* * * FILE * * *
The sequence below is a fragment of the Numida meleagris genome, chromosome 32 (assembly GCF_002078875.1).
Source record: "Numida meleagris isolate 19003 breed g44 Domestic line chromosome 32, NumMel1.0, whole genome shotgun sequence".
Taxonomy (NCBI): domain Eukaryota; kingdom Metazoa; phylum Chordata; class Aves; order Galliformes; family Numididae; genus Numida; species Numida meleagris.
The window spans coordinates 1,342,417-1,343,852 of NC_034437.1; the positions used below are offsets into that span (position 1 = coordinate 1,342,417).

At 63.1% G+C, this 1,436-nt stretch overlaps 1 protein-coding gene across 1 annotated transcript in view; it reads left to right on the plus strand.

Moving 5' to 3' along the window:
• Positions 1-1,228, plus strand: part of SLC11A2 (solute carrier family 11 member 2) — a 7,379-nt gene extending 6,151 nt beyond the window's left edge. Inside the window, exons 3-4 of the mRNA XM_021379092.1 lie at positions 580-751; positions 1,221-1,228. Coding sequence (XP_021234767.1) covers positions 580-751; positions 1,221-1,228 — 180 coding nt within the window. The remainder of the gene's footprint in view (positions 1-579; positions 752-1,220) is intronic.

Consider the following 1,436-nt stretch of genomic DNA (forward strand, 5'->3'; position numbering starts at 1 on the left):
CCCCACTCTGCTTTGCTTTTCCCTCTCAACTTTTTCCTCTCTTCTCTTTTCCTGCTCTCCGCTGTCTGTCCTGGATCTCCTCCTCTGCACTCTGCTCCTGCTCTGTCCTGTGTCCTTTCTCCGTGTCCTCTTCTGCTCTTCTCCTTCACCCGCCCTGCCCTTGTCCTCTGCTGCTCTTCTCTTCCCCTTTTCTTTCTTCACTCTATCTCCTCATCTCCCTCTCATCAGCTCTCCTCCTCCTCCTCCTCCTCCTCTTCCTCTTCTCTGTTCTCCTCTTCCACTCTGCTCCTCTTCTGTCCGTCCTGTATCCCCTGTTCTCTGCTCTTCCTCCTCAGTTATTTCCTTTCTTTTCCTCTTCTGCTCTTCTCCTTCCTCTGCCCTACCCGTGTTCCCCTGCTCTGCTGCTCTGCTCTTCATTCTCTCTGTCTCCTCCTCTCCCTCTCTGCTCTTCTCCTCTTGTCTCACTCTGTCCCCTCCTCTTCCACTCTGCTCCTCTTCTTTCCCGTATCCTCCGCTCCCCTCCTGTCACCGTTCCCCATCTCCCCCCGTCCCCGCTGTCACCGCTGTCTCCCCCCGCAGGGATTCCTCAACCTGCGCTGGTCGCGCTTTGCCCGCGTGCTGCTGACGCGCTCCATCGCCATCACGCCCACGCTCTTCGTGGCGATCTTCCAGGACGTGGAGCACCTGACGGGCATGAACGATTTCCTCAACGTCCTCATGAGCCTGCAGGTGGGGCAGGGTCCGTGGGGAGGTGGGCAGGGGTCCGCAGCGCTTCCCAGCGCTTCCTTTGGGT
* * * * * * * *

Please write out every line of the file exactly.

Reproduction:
The sequence below is a fragment of the Numida meleagris genome, chromosome 32 (assembly GCF_002078875.1).
Source record: "Numida meleagris isolate 19003 breed g44 Domestic line chromosome 32, NumMel1.0, whole genome shotgun sequence".
Taxonomy (NCBI): domain Eukaryota; kingdom Metazoa; phylum Chordata; class Aves; order Galliformes; family Numididae; genus Numida; species Numida meleagris.
The window spans coordinates 1,342,417-1,343,852 of NC_034437.1; the positions used below are offsets into that span (position 1 = coordinate 1,342,417).

At 63.1% G+C, this 1,436-nt stretch overlaps 1 protein-coding gene across 1 annotated transcript in view; it reads left to right on the plus strand.

Moving 5' to 3' along the window:
• Positions 1-1,228, plus strand: part of SLC11A2 (solute carrier family 11 member 2) — a 7,379-nt gene extending 6,151 nt beyond the window's left edge. Inside the window, exons 3-4 of the mRNA XM_021379092.1 lie at positions 580-751; positions 1,221-1,228. Coding sequence (XP_021234767.1) covers positions 580-751; positions 1,221-1,228 — 180 coding nt within the window. The remainder of the gene's footprint in view (positions 1-579; positions 752-1,220) is intronic.

Consider the following 1,436-nt stretch of genomic DNA (forward strand, 5'->3'; position numbering starts at 1 on the left):
CCCCACTCTGCTTTGCTTTTCCCTCTCAACTTTTTCCTCTCTTCTCTTTTCCTGCTCTCCGCTGTCTGTCCTGGATCTCCTCCTCTGCACTCTGCTCCTGCTCTGTCCTGTGTCCTTTCTCCGTGTCCTCTTCTGCTCTTCTCCTTCACCCGCCCTGCCCTTGTCCTCTGCTGCTCTTCTCTTCCCCTTTTCTTTCTTCACTCTATCTCCTCATCTCCCTCTCATCAGCTCTCCTCCTCCTCCTCCTCCTCCTCTTCCTCTTCTCTGTTCTCCTCTTCCACTCTGCTCCTCTTCTGTCCGTCCTGTATCCCCTGTTCTCTGCTCTTCCTCCTCAGTTATTTCCTTTCTTTTCCTCTTCTGCTCTTCTCCTTCCTCTGCCCTACCCGTGTTCCCCTGCTCTGCTGCTCTGCTCTTCATTCTCTCTGTCTCCTCCTCTCCCTCTCTGCTCTTCTCCTCTTGTCTCACTCTGTCCCCTCCTCTTCCACTCTGCTCCTCTTCTTTCCCGTATCCTCCGCTCCCCTCCTGTCACCGTTCCCCATCTCCCCCCGTCCCCGCTGTCACCGCTGTCTCCCCCCGCAGGGATTCCTCAACCTGCGCTGGTCGCGCTTTGCCCGCGTGCTGCTGACGCGCTCCATCGCCATCACGCCCACGCTCTTCGTGGCGATCTTCCAGGACGTGGAGCACCTGACGGGCATGAACGATTTCCTCAACGTCCTCATGAGCCTGCAGGTGGGGCAGGGTCCGTGGGGAGGTGGGCAGGGGTCCGCAGCGCTTCCCAGCGCTTCCTTTGGGT